CERCLA the Wagons, the AOCs are Coming!!!

Pillsbury Winthrop Shaw Pittman LLP
Anthony B. Cavender

November 12, 2015

Contractors should beware that the Sixth Circuit’s guidance on CERCLA-related topics continues to be murky, including, in particular, what constitutes a CERCLA settlement triggering the running of the 3-year limitations period for contribution claims. On November 5, 2015, the U.S. Court of Appeals for the Sixth Circuit issued a ruling in the case of Florida Power Corp., dba Progress Energy Florida, Inc., v. FirstEnergy Corp., interpreting two Administrative Orders by Consent for Remedial Investigation/ Feasibility Study (AOCs). The Court of Appeals held that the AOCs were not CERCLA settlements and, as a result, Florida Power’s contribution claims were not untimely. There is a significant dissent in this case, and all of the judges appear to agree that the Sixth Circuit’s decisions in this area have not provided adequate guidance to the regulated community.

Florida Power’s predecessor owned and operated two coal gasification plants in Florida which became subject to the cleanup and remedial investigation provisions of CERCLA (a.k.a a Superfund). Florida Power entered into separate AOCs and also paid EPA’s past response costs. EPA issued three Records of Decision for one site and a Consent Decree requiring the agreed cleanup was approved by the local federal court in 2009. EPA’s action on the second site is apparently still awaiting final agency action.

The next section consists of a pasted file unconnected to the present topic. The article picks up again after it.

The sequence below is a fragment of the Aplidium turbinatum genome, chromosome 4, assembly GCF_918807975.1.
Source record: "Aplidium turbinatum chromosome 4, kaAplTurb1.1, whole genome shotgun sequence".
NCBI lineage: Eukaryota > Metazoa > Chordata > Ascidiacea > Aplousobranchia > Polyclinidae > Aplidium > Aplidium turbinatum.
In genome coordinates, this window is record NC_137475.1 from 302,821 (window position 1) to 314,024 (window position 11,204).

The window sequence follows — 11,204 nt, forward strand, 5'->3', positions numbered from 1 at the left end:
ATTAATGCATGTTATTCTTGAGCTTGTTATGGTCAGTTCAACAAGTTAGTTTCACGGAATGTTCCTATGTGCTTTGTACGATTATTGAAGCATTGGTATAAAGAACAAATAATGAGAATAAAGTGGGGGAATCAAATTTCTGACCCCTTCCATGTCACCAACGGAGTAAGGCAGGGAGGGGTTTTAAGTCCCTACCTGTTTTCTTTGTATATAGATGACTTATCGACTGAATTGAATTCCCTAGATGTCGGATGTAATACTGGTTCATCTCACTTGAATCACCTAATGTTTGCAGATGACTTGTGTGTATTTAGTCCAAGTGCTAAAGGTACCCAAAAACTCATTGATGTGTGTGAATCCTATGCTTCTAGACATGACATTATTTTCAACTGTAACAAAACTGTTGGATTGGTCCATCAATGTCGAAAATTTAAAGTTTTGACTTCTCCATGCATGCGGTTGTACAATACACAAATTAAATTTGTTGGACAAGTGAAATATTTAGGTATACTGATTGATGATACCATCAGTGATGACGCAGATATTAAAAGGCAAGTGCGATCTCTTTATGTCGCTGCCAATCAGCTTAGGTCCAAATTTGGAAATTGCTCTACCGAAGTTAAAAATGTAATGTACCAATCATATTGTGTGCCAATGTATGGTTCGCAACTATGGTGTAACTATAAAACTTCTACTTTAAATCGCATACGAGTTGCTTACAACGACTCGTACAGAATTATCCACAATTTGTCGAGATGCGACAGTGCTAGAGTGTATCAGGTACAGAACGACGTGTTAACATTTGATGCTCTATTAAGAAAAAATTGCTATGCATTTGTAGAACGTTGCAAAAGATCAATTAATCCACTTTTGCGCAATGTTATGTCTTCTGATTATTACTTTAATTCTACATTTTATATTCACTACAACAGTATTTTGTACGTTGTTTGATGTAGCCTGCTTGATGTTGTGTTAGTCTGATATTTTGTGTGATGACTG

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New York State Department of Environmental Conservation Revises Regulations Governing Bulk Storage Tanks

Beveridge & Diamond PC
John H. Paul, Stephen L. Gordon and Michael G. Murphy

October 29, 2015

The New York State Department of Environmental Conservation (NYSDEC) issued revised regulations, effective October 11, 2015, governing the management and bulk storage of petroleum and hazardous substances. Corresponding revisions to used oil management regulations will be effective on November 10, 2015, and operator training requirements must be implemented by October 11, 2016.

Petroleum Bulk Storage and Used Oil. Prior to these revisions, NYSDEC’s Petroleum Bulk Storage (PBS) regulations were distributed across three different regulatory parts. They did not include changes made in 2008 to New York’s Environmental Conservation Law and did not correspond to federal regulations at 40 C.F.R. Part 280 governing underground storage tanks (USTs).

The revised PBS regulations are assembled in one part (6 N.Y.C.R.R. Part 613), and clarify requirements pertaining to state- and federally-regulated USTs and above-ground storage tanks (ASTs). The new regulations include new or more detailed requirements relating to:

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To Mitigate or Not to Mitigate: No Longer a Question for Environmental Reviews?

Beveridge & Diamond PC
James M. Auslander and Fred R. Wagner

November 10, 2015